Joe Namath was still formidable, and no one was more aware of that that Dolphins Head Coach Don Shula. Leading up to their Week 4 trip to New York’s Shea Stadium to take on Namath’s Jets, Shula said, “All we need to watch is what Namath did against Baltimore. Those films ought to perk us up in a hurry.”

Shula was referring to a Week 2 game where the Jets defeated the Colts 44-34. Namath had thrown for a career-high 496 (!) yards, completing 15 of 28 passes for six touchdowns. Even John Riggins had gotten into the act. Better known for his later short-yardage acumen and game-winning touchdown run against the Dolphins in Super Bowl XVII for the Washington Redskins, Riggins was in his second year as a pro. He streaked down the sideline and caught a 67-yard touchdown from Namath in that Colts game.

Diminutive wide receiver Eddie Bell had caught a deflected pass and dashed 65 yards for the opening touchdown against the Colts, and Rich Caster iced the game with 79-yard and 80-yard touchdown receptions in the fourth quarter.

This type of arial assault is rare, and in 1972 it wasn’t even dreamt of. Although Namath’s total currently stands only 27th on the list of most yards passing in an NFL game, only two of those ahead of him had preceded Namath. Y.A. Title had thrown for 505 yards vs. the Redskins in 1962, and the Dutchman, Norm Van Brocklin, had dropped 554 yards on the New York Yankees (yes, they were a real NFL team) in 1951-still the all-time single game record.

Although the Jets had suffered a puzzling loss to Houston the week after the Dolphins had dominated the hapless Oilers (the Jets game would be their only win of the season), New York still had Miami’s full attention, as did the fact that Namath had an 8-1 record against them, losing only in 1970. That record was skewed, however, because Broadway Joe had missed the last three matchups between the teams due to injury. On This Week in Pro Football, co-host Tom Brookshier referred to him as “the man with the eggshell knees.” Those gimpy knees would not keep Namath on the sidelines for this one.

This contest would also match the top two rushing leaders in the AFC. Riggins led with 279 yards in 59 carries while Larry Csonka was second with 263 yards in 48 carries, an outstanding 5.5-yard average.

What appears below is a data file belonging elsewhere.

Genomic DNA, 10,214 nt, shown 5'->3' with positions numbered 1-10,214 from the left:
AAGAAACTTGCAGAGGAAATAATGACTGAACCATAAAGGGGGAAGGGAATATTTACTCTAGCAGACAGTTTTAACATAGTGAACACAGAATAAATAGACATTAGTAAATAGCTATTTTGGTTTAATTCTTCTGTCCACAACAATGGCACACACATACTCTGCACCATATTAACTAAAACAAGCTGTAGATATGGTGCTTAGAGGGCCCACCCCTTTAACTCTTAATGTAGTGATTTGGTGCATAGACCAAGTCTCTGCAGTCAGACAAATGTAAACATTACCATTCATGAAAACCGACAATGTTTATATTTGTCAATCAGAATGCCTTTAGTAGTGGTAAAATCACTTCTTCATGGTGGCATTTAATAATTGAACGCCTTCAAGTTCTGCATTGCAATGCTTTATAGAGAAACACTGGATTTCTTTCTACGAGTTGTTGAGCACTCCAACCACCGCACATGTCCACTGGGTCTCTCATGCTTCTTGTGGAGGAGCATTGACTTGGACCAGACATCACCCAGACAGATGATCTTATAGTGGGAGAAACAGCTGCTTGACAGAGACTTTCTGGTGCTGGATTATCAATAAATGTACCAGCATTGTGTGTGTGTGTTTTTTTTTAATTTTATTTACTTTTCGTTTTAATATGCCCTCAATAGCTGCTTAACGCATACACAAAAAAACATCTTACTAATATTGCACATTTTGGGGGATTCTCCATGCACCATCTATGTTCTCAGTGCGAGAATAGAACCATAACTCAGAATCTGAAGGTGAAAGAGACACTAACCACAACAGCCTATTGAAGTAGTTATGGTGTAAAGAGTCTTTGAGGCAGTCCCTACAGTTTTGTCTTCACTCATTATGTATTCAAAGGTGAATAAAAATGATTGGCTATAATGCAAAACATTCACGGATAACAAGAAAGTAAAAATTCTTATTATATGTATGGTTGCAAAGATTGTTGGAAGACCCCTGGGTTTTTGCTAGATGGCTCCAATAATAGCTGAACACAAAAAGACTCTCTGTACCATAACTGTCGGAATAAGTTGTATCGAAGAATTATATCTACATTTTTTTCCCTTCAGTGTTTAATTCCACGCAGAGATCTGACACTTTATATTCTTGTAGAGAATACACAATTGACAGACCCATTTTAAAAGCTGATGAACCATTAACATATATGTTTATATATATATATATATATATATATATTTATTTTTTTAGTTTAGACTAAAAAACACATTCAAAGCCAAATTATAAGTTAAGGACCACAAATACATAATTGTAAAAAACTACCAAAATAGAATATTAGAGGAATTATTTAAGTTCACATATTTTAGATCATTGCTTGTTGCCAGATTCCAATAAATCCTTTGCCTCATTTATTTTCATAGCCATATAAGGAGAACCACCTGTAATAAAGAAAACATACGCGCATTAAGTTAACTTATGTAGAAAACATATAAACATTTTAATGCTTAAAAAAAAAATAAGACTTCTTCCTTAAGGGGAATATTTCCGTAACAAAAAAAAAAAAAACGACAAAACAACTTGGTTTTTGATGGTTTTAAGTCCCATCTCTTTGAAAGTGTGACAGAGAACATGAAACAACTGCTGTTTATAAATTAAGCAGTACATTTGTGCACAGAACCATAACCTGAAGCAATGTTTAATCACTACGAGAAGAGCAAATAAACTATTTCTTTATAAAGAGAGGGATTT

The third largest crowd to watch the Jets at Shea Stadium at the time, 63,841, showed up on a beautiful October afternoon in hopes of their team moving into a tie for first place in the AFC East.

It would be Bob Griese, however, not Joe Namath, who would make the difference in the Dolphins 27-17 victory.

The game started out poorly for Miami. New York took the opening kickoff and marched down the field. Running back Cliff McLain got the call from just beyond the Dolphins goal line but fumbled the ball into the end zone. Guard Randy Rasmussen fell on it to put the Jets ahead 7-0.

Miami responded by moving the ball quickly into New York territory, but the drive stalled at the Jets 36. Garo Yepremian missed a 43-yard field goal attempt but got a second chance when New York was called for offside. He then proceeded to miss from 38 yards out.

Folling a New York punt, a clipping penalty put the Dolphins in a hole, so Griese started throwing. He hit Howard Twilley, playing for the injured Marlin Briscoe, for 16 yards and Paul Warfield for 24 yards. On 3rd and 14 from the Jets 16-yard line, Griese found Twilley just beyond the reach of defensive back (and Miami native) Steve Tannen for the equalizing touchdown. Earlier in the week, Tannen had called Twilley one of the three toughest receivers he had to cover and was being reminded why.

Riggins and McClain were having some success on the ground when the Jets got the ball back, but Namath got impatient and tried to force a ball to rookie receiver Jerome Barkum in double coverage. Safety Jake Scott picked it off at the Dolphins 15 and returned it out to the 35-yard line.

Miami started their next drive with an end-around to Warfield. He was popped by Tannen and the ball flew straight up in the air. Warfield was able to fall on it and wound up with a 13-yard gain-the kind of play that might make a team think it was going to be their day.